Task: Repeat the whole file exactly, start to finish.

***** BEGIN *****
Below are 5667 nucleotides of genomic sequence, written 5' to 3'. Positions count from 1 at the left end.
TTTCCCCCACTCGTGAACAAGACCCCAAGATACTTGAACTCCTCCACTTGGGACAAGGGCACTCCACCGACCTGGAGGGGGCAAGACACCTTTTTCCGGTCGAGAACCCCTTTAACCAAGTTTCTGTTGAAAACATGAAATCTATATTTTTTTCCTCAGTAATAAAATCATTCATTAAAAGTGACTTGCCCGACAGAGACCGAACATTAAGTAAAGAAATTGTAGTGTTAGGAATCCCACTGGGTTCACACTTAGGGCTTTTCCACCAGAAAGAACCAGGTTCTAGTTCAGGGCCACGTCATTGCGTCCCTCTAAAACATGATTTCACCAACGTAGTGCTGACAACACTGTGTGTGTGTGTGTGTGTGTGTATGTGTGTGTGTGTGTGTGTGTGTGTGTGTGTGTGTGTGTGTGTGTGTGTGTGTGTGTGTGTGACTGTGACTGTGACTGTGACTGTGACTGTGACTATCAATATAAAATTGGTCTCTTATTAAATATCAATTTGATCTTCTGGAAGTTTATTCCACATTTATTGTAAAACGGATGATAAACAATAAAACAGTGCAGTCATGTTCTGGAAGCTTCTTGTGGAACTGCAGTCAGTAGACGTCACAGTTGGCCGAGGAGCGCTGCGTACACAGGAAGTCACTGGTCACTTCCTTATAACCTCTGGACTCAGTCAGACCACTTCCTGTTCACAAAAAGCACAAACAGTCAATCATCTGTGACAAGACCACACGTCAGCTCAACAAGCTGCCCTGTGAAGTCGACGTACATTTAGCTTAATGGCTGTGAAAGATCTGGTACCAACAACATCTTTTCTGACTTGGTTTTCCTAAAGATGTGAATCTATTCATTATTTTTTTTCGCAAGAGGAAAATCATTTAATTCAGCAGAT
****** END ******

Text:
Below are 5667 nucleotides of genomic sequence, written 5' to 3'. Positions count from 1 at the left end.
TTTCCCCCACTCGTGAACAAGACCCCAAGATACTTGAACTCCTCCACTTGGGACAAGGGCACTCCACCGACCTGGAGGGGGCAAGACACCTTTTTCCGGTCGAGAACCCCTTTAACCAAGTTTCTGTTGAAAACATGAAATCTATATTTTTTTCCTCAGTAATAAAATCATTCATTAAAAGTGACTTGCCCGACAGAGACCGAACATTAAGTAAAGAAATTGTAGTGTTAGGAATCCCACTGGGTTCACACTTAGGGCTTTTCCACCAGAAAGAACCAGGTTCTAGTTCAGGGCCACGTCATTGCGTCCCTCTAAAACATGATTTCACCAACGTAGTGCTGACAACACTGTGTGTGTGTGTGTGTGTGTGTATGTGTGTGTGTGTGTGTGTGTGTGTGTGTGTGTGTGTGTGTGTGTGTGTGTGTGTGTGTGTGACTGTGACTGTGACTGTGACTGTGACTGTGACTATCAATATAAAATTGGTCTCTTATTAAATATCAATTTGATCTTCTGGAAGTTTATTCCACATTTATTGTAAAACGGATGATAAACAATAAAACAGTGCAGTCATGTTCTGGAAGCTTCTTGTGGAACTGCAGTCAGTAGACGTCACAGTTGGCCGAGGAGCGCTGCGTACACAGGAAGTCACTGGTCACTTCCTTATAACCTCTGGACTCAGTCAGACCACTTCCTGTTCACAAAAAGCACAAACAGTCAATCATCTGTGACAAGACCACACGTCAGCTCAACAAGCTGCCCTGTGAAGTCGACGTACATTTAGCTTAATGGCTGTGAAAGATCTGGTACCAACAACATCTTTTCTGACTTGGTTTTCCTAAAGATGTGAATCTATTCATTATTTTTTTTCGCAAGAGGAAAATCATTTAATTCAGCAGAT